Mature in years, for sober wisdom famed,
Moved by the speech, Alethes here exclaim’d, -
“Ye parent gods! who rule the fate of Troy,
Still dwells the Dardan spirit in the boy ;
When minds like these in striplings thus ye raise,
Yours is the godlike act, be yours the praise ;
In gallant youth, my fainting hopes revive,
And Ilion's wonted glories still survive."
Then in his warm embrace the boys he pressid,
And, quivering, strain'd them to his aged breast;
With tears the burning cheek of each bedewil,
And, sobbing, thus his first discourse renew'l:
“What gift, my countrymen, what martial prize
Can we bestow, which you may not despise !
Our deities the first best boon have given-
Internal virtues are the gift of Heaven.
What poor rewards can bless your deeds on earth
Doubtless await such young, exalted worth.
Æneas and Ascanius shall combine
To yield applause far, far surpassing mine."
Iulus then :-“By all the powers above !
By those Penates who my country love!
By hoary Vesta's sacred fane, I swear
My hopes are all in you, ye generous pair !
Restore my fatl:er to my grateful sight,
And all my sorrows yield to one delight.
Nisus ! two silver goblets are thine own,
Saved from Arisba's stately domes o'erthrown ;
My sire secured them on that fatal day,
Nor left such bowls an Argive robber's prey :
Two massy tripods, also, shall be thine;
Two talents polish'd from the glittering miue ;
An ancient cup, which Tyrian Dido gave,
While yet our vessels press'd the Punic wave :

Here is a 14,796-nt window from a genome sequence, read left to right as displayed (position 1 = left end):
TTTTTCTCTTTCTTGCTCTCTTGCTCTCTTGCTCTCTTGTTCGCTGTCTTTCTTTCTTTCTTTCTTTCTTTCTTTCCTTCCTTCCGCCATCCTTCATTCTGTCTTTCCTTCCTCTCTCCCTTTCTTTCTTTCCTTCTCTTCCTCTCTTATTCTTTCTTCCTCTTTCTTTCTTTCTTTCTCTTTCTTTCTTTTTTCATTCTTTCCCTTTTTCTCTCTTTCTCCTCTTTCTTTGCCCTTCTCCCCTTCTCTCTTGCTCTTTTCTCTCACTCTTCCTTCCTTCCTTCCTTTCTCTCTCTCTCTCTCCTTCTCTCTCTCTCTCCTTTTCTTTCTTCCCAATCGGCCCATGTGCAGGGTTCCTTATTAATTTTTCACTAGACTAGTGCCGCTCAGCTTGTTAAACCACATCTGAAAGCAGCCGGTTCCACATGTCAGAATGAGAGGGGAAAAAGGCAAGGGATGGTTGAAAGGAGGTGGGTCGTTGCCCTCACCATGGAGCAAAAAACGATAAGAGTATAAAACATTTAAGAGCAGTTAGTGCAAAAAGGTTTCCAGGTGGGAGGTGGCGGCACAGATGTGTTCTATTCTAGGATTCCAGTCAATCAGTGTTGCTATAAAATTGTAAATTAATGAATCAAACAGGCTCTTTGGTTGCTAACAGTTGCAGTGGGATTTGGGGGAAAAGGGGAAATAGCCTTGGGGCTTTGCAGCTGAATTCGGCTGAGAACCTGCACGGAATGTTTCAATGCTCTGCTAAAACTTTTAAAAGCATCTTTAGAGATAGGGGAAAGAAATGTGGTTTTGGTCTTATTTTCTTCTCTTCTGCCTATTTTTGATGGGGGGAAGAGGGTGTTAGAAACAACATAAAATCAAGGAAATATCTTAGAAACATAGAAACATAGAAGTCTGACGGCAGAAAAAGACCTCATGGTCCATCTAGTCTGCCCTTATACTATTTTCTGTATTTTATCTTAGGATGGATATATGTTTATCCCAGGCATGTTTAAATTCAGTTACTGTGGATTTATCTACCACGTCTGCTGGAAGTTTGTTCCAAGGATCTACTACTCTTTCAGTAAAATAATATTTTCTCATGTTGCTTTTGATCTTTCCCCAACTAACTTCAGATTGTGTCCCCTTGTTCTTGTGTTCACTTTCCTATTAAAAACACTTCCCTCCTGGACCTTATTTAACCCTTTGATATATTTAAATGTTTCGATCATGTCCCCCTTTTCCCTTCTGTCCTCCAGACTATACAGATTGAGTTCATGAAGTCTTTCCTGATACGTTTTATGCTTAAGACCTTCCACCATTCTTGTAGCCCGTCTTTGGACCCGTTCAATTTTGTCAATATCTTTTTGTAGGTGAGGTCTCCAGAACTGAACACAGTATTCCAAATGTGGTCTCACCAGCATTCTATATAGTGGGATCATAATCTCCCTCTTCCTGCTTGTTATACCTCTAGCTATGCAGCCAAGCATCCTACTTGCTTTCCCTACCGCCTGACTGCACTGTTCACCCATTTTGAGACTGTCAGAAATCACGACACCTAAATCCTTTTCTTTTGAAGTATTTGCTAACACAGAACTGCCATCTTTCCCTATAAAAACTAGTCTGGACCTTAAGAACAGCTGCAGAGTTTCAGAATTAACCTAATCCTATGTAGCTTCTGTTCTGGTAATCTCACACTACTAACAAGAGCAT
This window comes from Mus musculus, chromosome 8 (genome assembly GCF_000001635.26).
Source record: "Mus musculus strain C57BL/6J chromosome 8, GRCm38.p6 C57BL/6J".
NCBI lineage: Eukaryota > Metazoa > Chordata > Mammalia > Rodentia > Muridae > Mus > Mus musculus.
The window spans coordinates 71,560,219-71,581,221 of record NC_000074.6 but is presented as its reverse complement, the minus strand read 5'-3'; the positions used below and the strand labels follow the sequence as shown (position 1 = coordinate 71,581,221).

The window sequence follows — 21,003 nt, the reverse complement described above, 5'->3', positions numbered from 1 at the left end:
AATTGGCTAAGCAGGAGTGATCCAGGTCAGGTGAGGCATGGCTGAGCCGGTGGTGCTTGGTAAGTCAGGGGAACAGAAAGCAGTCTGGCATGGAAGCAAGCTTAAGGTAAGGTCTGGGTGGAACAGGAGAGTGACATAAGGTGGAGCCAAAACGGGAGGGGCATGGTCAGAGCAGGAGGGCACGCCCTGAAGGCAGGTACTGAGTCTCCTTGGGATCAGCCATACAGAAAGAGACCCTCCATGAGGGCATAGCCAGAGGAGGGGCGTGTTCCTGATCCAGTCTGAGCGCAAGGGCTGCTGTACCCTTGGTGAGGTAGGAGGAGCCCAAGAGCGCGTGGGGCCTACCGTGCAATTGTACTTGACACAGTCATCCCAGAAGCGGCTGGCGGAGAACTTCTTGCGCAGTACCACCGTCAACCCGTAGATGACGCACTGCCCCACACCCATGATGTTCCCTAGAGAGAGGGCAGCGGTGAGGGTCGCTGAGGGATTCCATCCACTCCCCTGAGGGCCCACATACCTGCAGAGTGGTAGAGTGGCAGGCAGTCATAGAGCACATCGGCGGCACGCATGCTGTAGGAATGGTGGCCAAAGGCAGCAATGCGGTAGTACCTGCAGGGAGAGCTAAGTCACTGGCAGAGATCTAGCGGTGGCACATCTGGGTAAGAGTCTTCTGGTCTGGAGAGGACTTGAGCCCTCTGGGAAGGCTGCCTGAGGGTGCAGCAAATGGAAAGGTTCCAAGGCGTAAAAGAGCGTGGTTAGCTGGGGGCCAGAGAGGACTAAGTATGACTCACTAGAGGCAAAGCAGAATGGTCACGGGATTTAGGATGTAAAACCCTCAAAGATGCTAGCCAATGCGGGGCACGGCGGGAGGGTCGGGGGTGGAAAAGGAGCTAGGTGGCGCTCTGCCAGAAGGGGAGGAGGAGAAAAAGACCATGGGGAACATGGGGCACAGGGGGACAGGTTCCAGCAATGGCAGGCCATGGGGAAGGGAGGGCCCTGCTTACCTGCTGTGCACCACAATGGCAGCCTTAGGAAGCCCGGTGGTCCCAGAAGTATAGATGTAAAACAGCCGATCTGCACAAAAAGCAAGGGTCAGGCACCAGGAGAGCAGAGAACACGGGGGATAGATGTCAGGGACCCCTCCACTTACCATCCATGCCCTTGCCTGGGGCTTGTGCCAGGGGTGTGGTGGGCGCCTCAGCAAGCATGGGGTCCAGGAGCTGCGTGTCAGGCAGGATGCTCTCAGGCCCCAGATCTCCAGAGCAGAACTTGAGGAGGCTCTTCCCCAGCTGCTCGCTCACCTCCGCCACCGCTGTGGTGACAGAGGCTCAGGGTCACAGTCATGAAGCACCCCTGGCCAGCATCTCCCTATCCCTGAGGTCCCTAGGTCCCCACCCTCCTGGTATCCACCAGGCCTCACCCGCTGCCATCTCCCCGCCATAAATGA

But when the hostile chiefs at length bow down,
When great Æneas wears Hesperia's crown,
The casque, the buckler, and the fiery steed
Which Turnus guides with more than mortal speed,
Are tbine ; no envious lot shall then be cast,
I pledge my word, irrevocably past :
Nay, more, twelve slaves, and twice six captive daniar
To soothe thy softer hours with amorous flames,
And all the realms which now the Latins sway,
The labours of to-night shall well repay.
But thou, my generous youth, whose tender years
Are near my own, whose worth my heart reveres,
Henceforth affection sweetly thus begun,
Shall join our bosoms and our souls in one;
Without thy aid, no glory shall be mine ;
Without thy dear advice, no great design;
Alike through life esteem'd, thou godlike hoy,
In war my bulwark, and in peace my joy.”
To him Euryalus :-"No day shall shame
The rising glories which from this I claim.
Fortune may favour, or the skies may frown,
But valour, spite of fate, obtains renown.
Yet, ere from hence our eager steps depart,
One boon I beg, the nearest to my heart :
My mother, sprung from Priam's royal line,
Line thine ennobled, hardly less divine,
Nor Troy nor King Acestes realms restrain
Her feeble age from dangers of the main ;
Alone she came, all selfish fears above,
A bright example of maternal love.
Unknown the secret enterprise I brave,
Lest grief should bend riy parent to the grave;
From this alone no fond adieus I seek,
No fainting mother's lips have press'd my cheek;
By gloomy night and thy right hand I vow
Her parting tears would shake my purpose now :
Do thou, my prince, her failing age sustain,
In thee her much-loved child may live again ;
Her dying hours with pious conduct bless,
Assist her wants, relieve her fond distress :
So dear a hope must all my soul inflame,
To rise in glory, or to fall in fame.”
Struck with a filial care so deeply felt,
In tears at once the Trojan warriors melt:
Faster than all, Iulus' eyes o'erflow;
Such love was his, and such bad been his woe.
“All thou hast ask’d, receive,” the prince replio;
"Nor this alone, but many a gift beside.
To cheer thy mother's years, shall be my aim,
Creusa's style but wanting to the dame.*
• The mother of Tulus, lost op the night when Troy was taken